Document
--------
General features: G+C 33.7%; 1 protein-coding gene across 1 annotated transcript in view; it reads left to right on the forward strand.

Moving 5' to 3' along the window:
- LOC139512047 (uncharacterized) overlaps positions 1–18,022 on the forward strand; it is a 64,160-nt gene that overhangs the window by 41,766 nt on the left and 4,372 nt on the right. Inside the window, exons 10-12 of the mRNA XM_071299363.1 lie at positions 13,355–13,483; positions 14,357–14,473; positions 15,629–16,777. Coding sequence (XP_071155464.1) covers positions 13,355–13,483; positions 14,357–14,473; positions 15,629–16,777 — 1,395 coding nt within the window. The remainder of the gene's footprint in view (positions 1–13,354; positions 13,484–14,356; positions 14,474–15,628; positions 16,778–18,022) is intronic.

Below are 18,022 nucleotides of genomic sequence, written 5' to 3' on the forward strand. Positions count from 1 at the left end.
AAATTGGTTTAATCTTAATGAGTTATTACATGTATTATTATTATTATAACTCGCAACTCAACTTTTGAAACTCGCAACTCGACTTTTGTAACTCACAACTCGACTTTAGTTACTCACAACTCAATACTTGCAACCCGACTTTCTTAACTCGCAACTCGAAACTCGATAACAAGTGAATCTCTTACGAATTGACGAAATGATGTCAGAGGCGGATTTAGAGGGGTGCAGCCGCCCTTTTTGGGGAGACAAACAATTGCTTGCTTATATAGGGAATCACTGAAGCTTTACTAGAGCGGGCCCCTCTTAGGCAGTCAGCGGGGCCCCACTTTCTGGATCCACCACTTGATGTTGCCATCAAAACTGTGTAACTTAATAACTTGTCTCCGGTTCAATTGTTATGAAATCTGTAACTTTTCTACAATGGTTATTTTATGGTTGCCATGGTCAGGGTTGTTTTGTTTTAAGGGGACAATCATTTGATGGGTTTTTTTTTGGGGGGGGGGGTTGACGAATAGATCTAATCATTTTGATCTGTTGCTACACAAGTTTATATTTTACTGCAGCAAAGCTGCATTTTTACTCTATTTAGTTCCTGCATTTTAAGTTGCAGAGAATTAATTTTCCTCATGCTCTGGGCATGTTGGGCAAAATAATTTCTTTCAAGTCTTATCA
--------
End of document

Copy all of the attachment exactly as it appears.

General features: G+C 33.7%; 1 protein-coding gene across 1 annotated transcript in view; it reads left to right on the forward strand.

Moving 5' to 3' along the window:
- LOC139512047 (uncharacterized) overlaps positions 1–18,022 on the forward strand; it is a 64,160-nt gene that overhangs the window by 41,766 nt on the left and 4,372 nt on the right. Inside the window, exons 10-12 of the mRNA XM_071299363.1 lie at positions 13,355–13,483; positions 14,357–14,473; positions 15,629–16,777. Coding sequence (XP_071155464.1) covers positions 13,355–13,483; positions 14,357–14,473; positions 15,629–16,777 — 1,395 coding nt within the window. The remainder of the gene's footprint in view (positions 1–13,354; positions 13,484–14,356; positions 14,474–15,628; positions 16,778–18,022) is intronic.

Below are 18,022 nucleotides of genomic sequence, written 5' to 3' on the forward strand. Positions count from 1 at the left end.
AAATTGGTTTAATCTTAATGAGTTATTACATGTATTATTATTATTATAACTCGCAACTCAACTTTTGAAACTCGCAACTCGACTTTTGTAACTCACAACTCGACTTTAGTTACTCACAACTCAATACTTGCAACCCGACTTTCTTAACTCGCAACTCGAAACTCGATAACAAGTGAATCTCTTACGAATTGACGAAATGATGTCAGAGGCGGATTTAGAGGGGTGCAGCCGCCCTTTTTGGGGAGACAAACAATTGCTTGCTTATATAGGGAATCACTGAAGCTTTACTAGAGCGGGCCCCTCTTAGGCAGTCAGCGGGGCCCCACTTTCTGGATCCACCACTTGATGTTGCCATCAAAACTGTGTAACTTAATAACTTGTCTCCGGTTCAATTGTTATGAAATCTGTAACTTTTCTACAATGGTTATTTTATGGTTGCCATGGTCAGGGTTGTTTTGTTTTAAGGGGACAATCATTTGATGGGTTTTTTTTTGGGGGGGGGGGTTGACGAATAGATCTAATCATTTTGATCTGTTGCTACACAAGTTTATATTTTACTGCAGCAAAGCTGCATTTTTACTCTATTTAGTTCCTGCATTTTAAGTTGCAGAGAATTAATTTTCCTCATGCTCTGGGCATGTTGGGCAAAATAATTTCTTTCAAGTCTTATCA